21. 21. What have we learned? Humans have around 20,000 genes Less than 1.5% of the genes code for proteins. Genes account more for our similarities than for our differences.
  22. 22. Gene mining took the proportion of a “gold rush.”A gene for everything was envisioned.
  23. 23.  Schizophrenia gene Bipolar gene Depression gene Anxiety gene
  25. 25.  Human Genome did not evolve to validate DSM IV criteria of mental illness. This raises serious questions about psychiatric taxonomy.
  26. 26. There is no gene for schizophrenia, bipolar disorder, depression or anxiety and there will never be one. Genes do not code for psychiatric illnesses or for symptoms of psychiatric illnesses. Genes operate at a very basic cellular level. They code for molecules and cells such as neuronal cytoskeleton, neuronal migration proteins, myelin, cellular adhesion molecules, and dendritic cone growth. Genes do not respect the boundaries of psychiatric disorders. For instance most risk genes for schizophrenia are present also in bipolar disorder, schizoaffective disorder, Alzheimer’s disease and anxiety. Genes do not respect the boundaries of psychiatry, neurology or medicine, etc.
  27. 27. Genes are nothing more than riskfactors for psychopathology.For instance schizophrenia risk genes code for:-Neuronal migration,-Neuronal differentiation,-Synaptogenesis,-Synaptic plasticity and-CytoskeletonGenes point to brain wiring.
  28. 28. How brains wire themselvesIt was said that studying mental disorderswithout connectomics is like researchinginfectious diseases without a microscope.This project:-Will elucidate the neural pathways thatunderlie brain function.-Will yield information about theconnectivity of each one of 150 billionneurons.A connectome is an axon with all of itsconnections.
  29. 29.  Forest Gump would probably say: “The brain is like a plate of spaghetti”.
  30. 30.  If it is not Nature can it be Nurture? Epigenome consists of chemical changes to the DNA and histone proteins of a cell that facilitate or silence expression of genes.
  31. 31.  Methylation keeps the histone proteins close together. In this state the DNA cannot be transcribed – the gene is not expressed. In order to be transcribed and expressed the histones must come apart by either hypomethylation or acetilation.
  32. 32.  The effectiveness of atypical antipsychotics questioned
  33. 33.  Perphenazine, Olanzapine, Quetiapine, Risper idone and Ziprazidone were compared. Perphenazine was equally effective as the atypical antipsychotics and was as well tolerated as the newer drugs. The newer medications performed similarly to one another.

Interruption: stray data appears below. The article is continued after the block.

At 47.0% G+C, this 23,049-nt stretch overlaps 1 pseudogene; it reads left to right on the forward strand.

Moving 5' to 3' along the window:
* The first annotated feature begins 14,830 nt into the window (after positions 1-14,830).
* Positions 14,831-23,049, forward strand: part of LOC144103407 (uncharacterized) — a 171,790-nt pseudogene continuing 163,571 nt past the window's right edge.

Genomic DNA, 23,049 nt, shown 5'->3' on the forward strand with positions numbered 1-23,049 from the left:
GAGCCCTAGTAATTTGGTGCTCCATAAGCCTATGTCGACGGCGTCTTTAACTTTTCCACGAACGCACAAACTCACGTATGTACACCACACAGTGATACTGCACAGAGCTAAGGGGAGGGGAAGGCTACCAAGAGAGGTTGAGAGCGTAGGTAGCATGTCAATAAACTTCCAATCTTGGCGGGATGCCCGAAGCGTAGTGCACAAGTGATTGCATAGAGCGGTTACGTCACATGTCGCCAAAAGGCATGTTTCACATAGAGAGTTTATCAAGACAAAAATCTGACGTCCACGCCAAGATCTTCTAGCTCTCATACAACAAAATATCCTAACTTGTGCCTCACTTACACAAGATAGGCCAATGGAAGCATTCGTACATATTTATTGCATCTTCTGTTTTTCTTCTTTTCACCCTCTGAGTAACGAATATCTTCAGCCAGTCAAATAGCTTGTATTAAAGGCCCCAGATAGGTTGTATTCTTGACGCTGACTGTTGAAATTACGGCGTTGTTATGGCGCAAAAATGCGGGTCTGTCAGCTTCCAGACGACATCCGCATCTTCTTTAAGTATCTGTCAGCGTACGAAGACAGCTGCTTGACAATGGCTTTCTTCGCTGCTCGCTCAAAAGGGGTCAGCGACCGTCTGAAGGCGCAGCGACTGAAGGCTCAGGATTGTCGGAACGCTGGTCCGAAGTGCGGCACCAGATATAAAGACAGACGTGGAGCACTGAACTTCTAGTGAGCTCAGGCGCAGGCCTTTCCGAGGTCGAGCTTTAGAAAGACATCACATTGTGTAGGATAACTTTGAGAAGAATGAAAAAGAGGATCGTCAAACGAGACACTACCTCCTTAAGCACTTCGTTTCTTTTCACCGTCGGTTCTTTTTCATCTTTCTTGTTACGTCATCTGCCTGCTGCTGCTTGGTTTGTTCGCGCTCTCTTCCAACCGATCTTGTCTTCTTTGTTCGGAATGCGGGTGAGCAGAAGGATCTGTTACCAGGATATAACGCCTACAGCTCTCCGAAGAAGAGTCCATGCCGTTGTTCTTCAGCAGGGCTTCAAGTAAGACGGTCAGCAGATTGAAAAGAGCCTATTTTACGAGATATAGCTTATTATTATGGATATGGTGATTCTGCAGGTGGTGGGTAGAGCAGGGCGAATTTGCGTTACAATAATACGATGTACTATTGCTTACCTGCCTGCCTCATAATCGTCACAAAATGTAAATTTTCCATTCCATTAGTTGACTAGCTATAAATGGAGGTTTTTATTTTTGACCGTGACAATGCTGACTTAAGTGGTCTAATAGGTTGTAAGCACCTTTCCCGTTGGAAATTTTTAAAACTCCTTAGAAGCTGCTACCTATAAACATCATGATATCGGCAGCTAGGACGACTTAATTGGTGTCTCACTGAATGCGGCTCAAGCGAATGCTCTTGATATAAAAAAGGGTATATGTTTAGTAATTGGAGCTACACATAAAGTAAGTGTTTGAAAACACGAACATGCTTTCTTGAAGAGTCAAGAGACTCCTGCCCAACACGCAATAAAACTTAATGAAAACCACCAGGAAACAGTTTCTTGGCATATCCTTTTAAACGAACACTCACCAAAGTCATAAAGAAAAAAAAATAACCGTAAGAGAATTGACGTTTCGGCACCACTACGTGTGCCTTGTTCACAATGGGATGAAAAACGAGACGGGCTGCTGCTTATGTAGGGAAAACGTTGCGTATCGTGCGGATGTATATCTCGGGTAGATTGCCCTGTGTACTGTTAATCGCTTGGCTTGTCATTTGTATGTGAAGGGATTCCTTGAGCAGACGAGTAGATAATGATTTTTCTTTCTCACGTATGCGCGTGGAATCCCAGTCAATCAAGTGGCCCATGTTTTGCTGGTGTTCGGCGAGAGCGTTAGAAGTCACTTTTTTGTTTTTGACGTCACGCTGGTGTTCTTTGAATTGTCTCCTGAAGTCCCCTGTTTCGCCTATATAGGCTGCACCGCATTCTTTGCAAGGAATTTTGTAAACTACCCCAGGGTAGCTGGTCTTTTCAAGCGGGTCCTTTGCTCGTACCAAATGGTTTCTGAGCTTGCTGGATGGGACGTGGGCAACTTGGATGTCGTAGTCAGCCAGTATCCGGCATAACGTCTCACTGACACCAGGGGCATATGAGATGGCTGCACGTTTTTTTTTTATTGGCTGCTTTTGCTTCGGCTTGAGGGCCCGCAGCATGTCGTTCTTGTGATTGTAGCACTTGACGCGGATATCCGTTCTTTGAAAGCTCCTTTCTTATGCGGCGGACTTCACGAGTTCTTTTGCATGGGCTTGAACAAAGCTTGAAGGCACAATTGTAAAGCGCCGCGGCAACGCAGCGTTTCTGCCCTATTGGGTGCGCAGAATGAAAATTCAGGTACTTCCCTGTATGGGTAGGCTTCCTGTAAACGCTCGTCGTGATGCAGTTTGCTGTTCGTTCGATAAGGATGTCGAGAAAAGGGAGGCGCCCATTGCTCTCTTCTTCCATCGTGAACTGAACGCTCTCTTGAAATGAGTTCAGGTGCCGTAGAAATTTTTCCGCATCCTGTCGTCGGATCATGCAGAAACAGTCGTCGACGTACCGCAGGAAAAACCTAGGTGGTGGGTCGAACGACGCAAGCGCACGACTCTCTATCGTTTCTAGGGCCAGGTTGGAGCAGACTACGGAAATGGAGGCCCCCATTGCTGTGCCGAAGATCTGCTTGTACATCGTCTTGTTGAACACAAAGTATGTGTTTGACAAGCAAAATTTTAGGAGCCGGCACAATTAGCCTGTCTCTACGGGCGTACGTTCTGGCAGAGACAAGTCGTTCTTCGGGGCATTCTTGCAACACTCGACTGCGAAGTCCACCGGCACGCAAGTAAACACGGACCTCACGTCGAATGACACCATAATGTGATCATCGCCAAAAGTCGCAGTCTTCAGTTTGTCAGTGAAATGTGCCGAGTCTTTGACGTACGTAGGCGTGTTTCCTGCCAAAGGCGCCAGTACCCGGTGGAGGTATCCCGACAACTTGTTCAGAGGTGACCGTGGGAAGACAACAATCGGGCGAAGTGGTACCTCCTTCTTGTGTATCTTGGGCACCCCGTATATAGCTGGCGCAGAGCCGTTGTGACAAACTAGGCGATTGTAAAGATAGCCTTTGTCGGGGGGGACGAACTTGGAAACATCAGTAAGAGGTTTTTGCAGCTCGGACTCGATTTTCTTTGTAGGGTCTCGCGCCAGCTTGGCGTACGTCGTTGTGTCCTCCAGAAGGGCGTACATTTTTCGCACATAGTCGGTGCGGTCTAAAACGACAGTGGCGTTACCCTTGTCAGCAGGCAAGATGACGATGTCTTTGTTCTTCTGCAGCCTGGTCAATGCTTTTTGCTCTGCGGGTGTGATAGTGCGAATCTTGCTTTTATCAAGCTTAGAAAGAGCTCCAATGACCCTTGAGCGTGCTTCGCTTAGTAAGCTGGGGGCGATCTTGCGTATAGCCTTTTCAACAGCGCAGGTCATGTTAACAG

34. 34.  CATIE(Clinical Antipsychotic Trials of Intervention Effectiveness) – Patients assigned to Clozapine had the lowest discontinuation rate (56%), while Olanzapine(71%), Risperidone(86%) and Quetiapine(93%). These data was confirmed by CUtLASS-2(Cost Utility of the Latest Antipsychotic Drugs in Schizophrenia Study-brand 2) in England.
  35. 35.  Search for neuroprotection
  36. 36.  Direct-acting glycine agonists GlyT1 inhibitors(GRIs)
  37. 37.  Phosphodiesterases (PDEs) are enzymes that degrade cAMP and cGMP (involved in many second messenger systems). PDE 10A is concentrated in the striatum. PDE10A inhibitors lead to:-increased D1 receptor functioning-decreased D2 receptor functioningEffective for positive, negative and cognitivesymptoms
  38. 38.  Reduced levels of alpha 7 receptors in schizophrenia. Autosomal dominant polymorphism of the alpha 7 gene on 15q14 linked to cognitive impairments in schizophrenia. Alpha 7 agonists increase cortical dopamine and may improve cognitive and negative symptoms.
  39. 39.  Steven Stahl: "Case Studies: Stahls Essential Psychopharmacology" Cambridge, 2011, page 312. What is an adequate trial with clozapine?: therapeutic drug monitoring and time to response in treatment-refractory schizophrenia. Schulte P. SourceMental Health Services North-Holland North, Heiloo, The Netherlands. Raphael.Schulte@wanadoonl Relationship between plasma concentrations of clozapine and norclozapine and therapeutic response in patients with schizophrenia resistant to conventional neuroleptics E. Spina, A. Avenoso, G. Facciolà, M. G. Scordo, M. Ancione, A. G. Madia, A. Ventimiglia and E. Perucca What is an Adequate Trial with Clozapine?: Therapeutic Drug Monitoring and Time to Response in Treatment-Refractory Schizophrenia Author: Schulte, Peter F.J. Source: Clinical Pharmacokinetics, Volume 42, Number 7, 2003 , pp. 607-618(12) Relationship between patient variables and plasma clozapine concentrations: a dosing nomogram Paul J. Perry AffiliationsDepartment of Psychiatry, College of Medicine (PJP, KAB, SA), University of Iowa, Iowa City, IowaUSADivision of Clinical Pharmacy, College of Pharmacy (PJP, MDC), University of Iowa, Iowa City, IowaUSAAddress reprint requests to Paul J. Perry, PhD, S-415 Pharmacy Bldg, College of Pharmacy, University of Iowa, Iowa City, IA 52242 , Kristine A. Bever AffiliationsDepartment of Psychiatry, College of Medicine (PJP, KAB, SA), University of Iowa, Iowa City, IowaUSA , Stephan Arndt AffiliationsDepartment of Psychiatry, College of Medicine (PJP, KAB, SA), University of Iowa, Iowa City, IowaUSA , Michael D. Combs AffiliationsDivision of Clinical Pharmacy, College of Pharmacy (PJP, MDC), University of Iowa, Iowa City, IowaUSA Received 28 July 1997; received in revised form 30 October 1997; accepted 14 November 1997.